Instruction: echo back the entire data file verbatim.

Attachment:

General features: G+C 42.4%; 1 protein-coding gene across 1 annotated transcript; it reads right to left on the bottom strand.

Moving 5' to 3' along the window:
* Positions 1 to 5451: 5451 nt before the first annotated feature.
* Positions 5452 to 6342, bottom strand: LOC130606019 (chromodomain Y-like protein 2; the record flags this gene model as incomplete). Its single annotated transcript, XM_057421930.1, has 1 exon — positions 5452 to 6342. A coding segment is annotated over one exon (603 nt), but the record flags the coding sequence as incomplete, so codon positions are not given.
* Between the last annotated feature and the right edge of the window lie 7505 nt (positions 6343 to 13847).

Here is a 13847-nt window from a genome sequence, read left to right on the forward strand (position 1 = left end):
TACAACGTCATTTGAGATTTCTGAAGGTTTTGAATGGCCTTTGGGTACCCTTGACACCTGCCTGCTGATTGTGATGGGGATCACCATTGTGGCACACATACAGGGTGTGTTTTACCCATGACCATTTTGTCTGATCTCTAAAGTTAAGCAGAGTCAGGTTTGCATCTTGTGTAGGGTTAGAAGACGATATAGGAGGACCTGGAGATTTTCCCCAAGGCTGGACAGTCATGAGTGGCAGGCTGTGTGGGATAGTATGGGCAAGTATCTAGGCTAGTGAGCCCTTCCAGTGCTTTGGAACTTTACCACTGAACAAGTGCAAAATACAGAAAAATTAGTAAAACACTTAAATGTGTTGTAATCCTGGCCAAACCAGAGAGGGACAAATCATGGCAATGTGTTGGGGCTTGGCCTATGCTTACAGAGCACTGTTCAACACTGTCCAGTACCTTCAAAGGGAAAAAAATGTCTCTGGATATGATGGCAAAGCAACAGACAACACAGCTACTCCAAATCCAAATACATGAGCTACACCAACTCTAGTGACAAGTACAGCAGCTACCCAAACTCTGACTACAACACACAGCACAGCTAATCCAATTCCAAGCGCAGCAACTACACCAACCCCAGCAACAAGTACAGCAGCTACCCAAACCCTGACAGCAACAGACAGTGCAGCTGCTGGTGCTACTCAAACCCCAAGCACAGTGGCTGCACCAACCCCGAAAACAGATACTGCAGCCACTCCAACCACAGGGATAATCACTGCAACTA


General features: G+C 42.4%; 1 protein-coding gene across 1 annotated transcript; it reads right to left on the bottom strand.

Moving 5' to 3' along the window:
* Positions 1 to 5451: 5451 nt before the first annotated feature.
* Positions 5452 to 6342, bottom strand: LOC130606019 (chromodomain Y-like protein 2; the record flags this gene model as incomplete). Its single annotated transcript, XM_057421930.1, has 1 exon — positions 5452 to 6342. A coding segment is annotated over one exon (603 nt), but the record flags the coding sequence as incomplete, so codon positions are not given.
* Between the last annotated feature and the right edge of the window lie 7505 nt (positions 6343 to 13847).

Here is a 13847-nt window from a genome sequence, read left to right on the forward strand (position 1 = left end):
TACAACGTCATTTGAGATTTCTGAAGGTTTTGAATGGCCTTTGGGTACCCTTGACACCTGCCTGCTGATTGTGATGGGGATCACCATTGTGGCACACATACAGGGTGTGTTTTACCCATGACCATTTTGTCTGATCTCTAAAGTTAAGCAGAGTCAGGTTTGCATCTTGTGTAGGGTTAGAAGACGATATAGGAGGACCTGGAGATTTTCCCCAAGGCTGGACAGTCATGAGTGGCAGGCTGTGTGGGATAGTATGGGCAAGTATCTAGGCTAGTGAGCCCTTCCAGTGCTTTGGAACTTTACCACTGAACAAGTGCAAAATACAGAAAAATTAGTAAAACACTTAAATGTGTTGTAATCCTGGCCAAACCAGAGAGGGACAAATCATGGCAATGTGTTGGGGCTTGGCCTATGCTTACAGAGCACTGTTCAACACTGTCCAGTACCTTCAAAGGGAAAAAAATGTCTCTGGATATGATGGCAAAGCAACAGACAACACAGCTACTCCAAATCCAAATACATGAGCTACACCAACTCTAGTGACAAGTACAGCAGCTACCCAAACTCTGACTACAACACACAGCACAGCTAATCCAATTCCAAGCGCAGCAACTACACCAACCCCAGCAACAAGTACAGCAGCTACCCAAACCCTGACAGCAACAGACAGTGCAGCTGCTGGTGCTACTCAAACCCCAAGCACAGTGGCTGCACCAACCCCGAAAACAGATACTGCAGCCACTCCAACCACAGGGATAATCACTGCAACTA